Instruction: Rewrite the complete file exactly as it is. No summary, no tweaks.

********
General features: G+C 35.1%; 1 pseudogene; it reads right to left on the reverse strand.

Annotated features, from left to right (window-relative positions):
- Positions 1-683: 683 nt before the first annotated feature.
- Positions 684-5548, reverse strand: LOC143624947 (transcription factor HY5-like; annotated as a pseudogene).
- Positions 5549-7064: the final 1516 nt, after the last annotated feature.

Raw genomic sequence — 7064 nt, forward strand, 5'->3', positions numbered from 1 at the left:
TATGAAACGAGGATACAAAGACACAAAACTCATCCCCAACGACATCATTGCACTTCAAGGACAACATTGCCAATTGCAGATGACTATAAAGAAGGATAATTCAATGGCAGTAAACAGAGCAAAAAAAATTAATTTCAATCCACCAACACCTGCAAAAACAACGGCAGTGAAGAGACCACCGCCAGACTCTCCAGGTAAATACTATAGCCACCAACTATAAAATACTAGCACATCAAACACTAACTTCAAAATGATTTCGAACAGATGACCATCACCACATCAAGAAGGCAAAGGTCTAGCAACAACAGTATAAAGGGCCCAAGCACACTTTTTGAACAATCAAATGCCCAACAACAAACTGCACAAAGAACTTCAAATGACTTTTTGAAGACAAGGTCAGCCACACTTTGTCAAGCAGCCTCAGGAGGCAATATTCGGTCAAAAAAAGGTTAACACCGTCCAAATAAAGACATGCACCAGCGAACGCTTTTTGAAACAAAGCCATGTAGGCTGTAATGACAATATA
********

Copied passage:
General features: G+C 35.1%; 1 pseudogene; it reads right to left on the reverse strand.

Annotated features, from left to right (window-relative positions):
- Positions 1-683: 683 nt before the first annotated feature.
- Positions 684-5548, reverse strand: LOC143624947 (transcription factor HY5-like; annotated as a pseudogene).
- Positions 5549-7064: the final 1516 nt, after the last annotated feature.

Raw genomic sequence — 7064 nt, forward strand, 5'->3', positions numbered from 1 at the left:
TATGAAACGAGGATACAAAGACACAAAACTCATCCCCAACGACATCATTGCACTTCAAGGACAACATTGCCAATTGCAGATGACTATAAAGAAGGATAATTCAATGGCAGTAAACAGAGCAAAAAAAATTAATTTCAATCCACCAACACCTGCAAAAACAACGGCAGTGAAGAGACCACCGCCAGACTCTCCAGGTAAATACTATAGCCACCAACTATAAAATACTAGCACATCAAACACTAACTTCAAAATGATTTCGAACAGATGACCATCACCACATCAAGAAGGCAAAGGTCTAGCAACAACAGTATAAAGGGCCCAAGCACACTTTTTGAACAATCAAATGCCCAACAACAAACTGCACAAAGAACTTCAAATGACTTTTTGAAGACAAGGTCAGCCACACTTTGTCAAGCAGCCTCAGGAGGCAATATTCGGTCAAAAAAAGGTTAACACCGTCCAAATAAAGACATGCACCAGCGAACGCTTTTTGAAACAAAGCCATGTAGGCTGTAATGACAATATA